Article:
Offline Ladislaus

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    Re: What is Sinful to do on Sundays?
    « Reply #22 on: November 09, 2017, 07:58:12 AM »
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  • It seems that a fair number of Trads including priests find nothing wrong in going out to purchase a meal in a restaurant on a Sunday when they can just as easily stay home and prepare and eat their meal at home.  Isn't there something wrong with this picture in terms of avoiding unnecessary purchases on Sunday?

    I have not heard an opinion from any Catholic theologian who says this is wrong.  It's not about the money changing hands.  It's about the labor to be performed.  Whether I do the work of cooking or someone else does, there's labor involved.  And if someone else does that necessary labor for you, there's nothing wrong with paying them for it.  That's the theological reasoning.  Money is not part of the equation.  There's no prohibition about spending money on a Sunday.


    Offline klasG4e

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    Re: What is Sinful to do on Sundays?
    « Reply #23 on: November 09, 2017, 10:03:36 AM »
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  •   There's no prohibition about spending money on a Sunday.
    Some theologians such as Fr. Heribert Jone (Moral Theology, TAN,) would seem to very likely place a prohibition on unnecessarily going to a restaurant on Sunday.  On p.122 of said book he states: "Forbidden in themselves are such activities as marketing, fairs, buying and selling, public auctions, shopping in stores." 

    The 1917 Catholic Encyclopedia under the entry for Sunday reads as follows: " From the eight century the law began to be formulated as it exists at the present day, and the local councils forbade servile work, public buying and selling,....."

    To go out and buy a meal on Sunday when it is not necessary may well be in keeping with the letter of the law, but it would seem to be of some real doubt as to whether it was in keeping with the spirit of the law, i.e. the Third Commandment.

    I am of the impression that although most Trads would agree that we should try to refrain from unnecessary buying at department stores on Sunday many of them find nothing wrong in buying tickets to entertainment events or to buying a meal on Sunday when it is not necessary.  It seems to me that by doing the latter we feed into the secular culture (which profanes Sundays in every way imaginable) by treating Sundays like any other day of the week.

    It may be of some of some interest that Sr. Maie of St. Peter, O.C.D., the nun and visionary mystic who is best known for starting the devotion to the Holy Face of Jesus and for the Golden Arrow Prayer, asserted that in one of her private revelations concerning reparation to Christ's Holy Face, Jesus told her: "The executioners crucified me on Friday, Christians crucify me on Sunday." Interestingly enough this revelation was given the following year (1847) after Our Lady of LaSallete wept over man's neglect of Sunday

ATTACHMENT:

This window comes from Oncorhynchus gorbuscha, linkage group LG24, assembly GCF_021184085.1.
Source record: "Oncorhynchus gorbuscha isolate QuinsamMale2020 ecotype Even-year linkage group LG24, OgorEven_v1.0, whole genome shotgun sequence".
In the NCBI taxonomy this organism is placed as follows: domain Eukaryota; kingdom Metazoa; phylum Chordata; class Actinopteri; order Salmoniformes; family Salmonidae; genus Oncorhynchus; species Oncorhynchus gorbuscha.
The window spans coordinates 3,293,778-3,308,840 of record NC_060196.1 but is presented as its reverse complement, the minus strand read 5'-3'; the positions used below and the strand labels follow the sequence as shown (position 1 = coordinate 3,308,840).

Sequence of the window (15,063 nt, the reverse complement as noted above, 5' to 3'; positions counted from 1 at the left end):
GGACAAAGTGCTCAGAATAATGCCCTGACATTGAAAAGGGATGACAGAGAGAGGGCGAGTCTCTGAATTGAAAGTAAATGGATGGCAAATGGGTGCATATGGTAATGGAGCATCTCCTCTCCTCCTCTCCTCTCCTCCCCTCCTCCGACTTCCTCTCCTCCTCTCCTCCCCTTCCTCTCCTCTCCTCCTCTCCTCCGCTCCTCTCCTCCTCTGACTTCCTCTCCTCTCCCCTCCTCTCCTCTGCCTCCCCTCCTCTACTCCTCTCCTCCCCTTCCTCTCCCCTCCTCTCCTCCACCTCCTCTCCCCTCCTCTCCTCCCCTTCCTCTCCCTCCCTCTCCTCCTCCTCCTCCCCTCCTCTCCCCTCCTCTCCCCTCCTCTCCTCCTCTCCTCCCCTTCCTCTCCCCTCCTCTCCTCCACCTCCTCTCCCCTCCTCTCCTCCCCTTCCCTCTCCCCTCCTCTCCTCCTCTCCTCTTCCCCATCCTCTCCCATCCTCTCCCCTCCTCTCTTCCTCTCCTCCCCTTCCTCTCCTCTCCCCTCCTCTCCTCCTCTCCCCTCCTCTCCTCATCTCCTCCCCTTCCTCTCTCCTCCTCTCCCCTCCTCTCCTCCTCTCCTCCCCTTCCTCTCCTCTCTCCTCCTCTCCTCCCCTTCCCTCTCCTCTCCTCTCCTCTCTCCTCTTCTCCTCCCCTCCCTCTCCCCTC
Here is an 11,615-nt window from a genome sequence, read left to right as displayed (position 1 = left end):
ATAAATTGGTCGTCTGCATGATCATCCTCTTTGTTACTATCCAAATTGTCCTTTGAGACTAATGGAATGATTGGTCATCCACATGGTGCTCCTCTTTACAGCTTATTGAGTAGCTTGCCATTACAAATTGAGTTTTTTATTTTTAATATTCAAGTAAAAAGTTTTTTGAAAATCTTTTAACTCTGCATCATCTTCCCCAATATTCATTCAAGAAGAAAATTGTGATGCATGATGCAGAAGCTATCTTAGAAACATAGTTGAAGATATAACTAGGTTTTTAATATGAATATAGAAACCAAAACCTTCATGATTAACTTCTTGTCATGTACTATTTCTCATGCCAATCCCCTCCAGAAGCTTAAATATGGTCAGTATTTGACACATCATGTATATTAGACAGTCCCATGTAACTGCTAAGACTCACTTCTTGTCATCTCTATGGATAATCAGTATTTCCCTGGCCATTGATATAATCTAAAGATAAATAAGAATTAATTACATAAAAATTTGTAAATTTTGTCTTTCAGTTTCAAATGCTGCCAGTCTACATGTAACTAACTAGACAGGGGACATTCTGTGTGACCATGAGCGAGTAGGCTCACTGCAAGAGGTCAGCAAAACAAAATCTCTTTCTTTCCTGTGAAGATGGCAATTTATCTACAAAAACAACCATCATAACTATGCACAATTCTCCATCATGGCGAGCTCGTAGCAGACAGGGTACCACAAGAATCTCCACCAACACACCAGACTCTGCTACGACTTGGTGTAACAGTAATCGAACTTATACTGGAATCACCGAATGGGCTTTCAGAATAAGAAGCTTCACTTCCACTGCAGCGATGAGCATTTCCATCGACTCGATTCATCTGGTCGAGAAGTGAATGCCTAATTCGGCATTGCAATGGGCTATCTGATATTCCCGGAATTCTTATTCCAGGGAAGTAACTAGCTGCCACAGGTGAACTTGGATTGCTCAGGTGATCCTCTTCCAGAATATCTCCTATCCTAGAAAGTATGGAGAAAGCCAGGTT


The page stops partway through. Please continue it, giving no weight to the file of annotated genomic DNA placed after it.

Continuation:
Offline klasG4e

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    Re: What is Sinful to do on Sundays?
    « Reply #24 on: November 09, 2017, 10:36:30 AM »
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  • In these day, without the easy availability of the teaching Church, fplk tend to be unsure,  so they tend to make up their own rules, which are stricter than the Church - in other words - scrupulous.

    Of course, it goes both ways!  They can also tend to be more lax than the spirit of the law would allow -- in other words -- complacent. 

    Offline Ladislaus

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    Re: What is Sinful to do on Sundays?
    « Reply #25 on: November 11, 2017, 04:53:12 PM »
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  • public buying and selling,....."

    ...

    I am of the impression that although most Trads would agree that we should try to refrain from unnecessary buying at department stores on Sunday many of them find nothing wrong in buying tickets to entertainment events or to buying a meal on Sunday when it is not necessary.  It seems to me that by doing the latter we feed into the secular culture (which profanes Sundays in every way imaginable) by treating Sundays like any other day of the week.

    Public buying and selling is generally not permitted ON ITS OWN.  But it's permitted when done in support of NECESSARY activity.  I can purchase medicine at a drug store.  I can purchase a meal at a restaurant.

    Yes, the logic for entertainment is a little bit weaker.  Eating is NECESSARY.  Entertainment is PERMITTED.  Labor is licit in support of necessary activity.  Is labor licit in support of PERMITTED activity?  To me, since the entertainment isn't necessary, by extension the work done in support of it is likewise unnecessary.

    It's like the one theologian I read who said that it's OK to drink beer between meals on fast days ... because it's a liquid.  But, then, he says, it's OK to munch on some snacks with it ne potus noceat, so that the food doesn't cause harm (e.g. upset your stomach ... due to drinking on an empty stomach).  That's such a huge stretch.  My brother (also a seminarian) and I used to joke that I could go drink a beer and then eat a Big Mac with it ne potus noceat.  We'd toss that phrase around as a joke ... rather mocking this particular theological conclusion.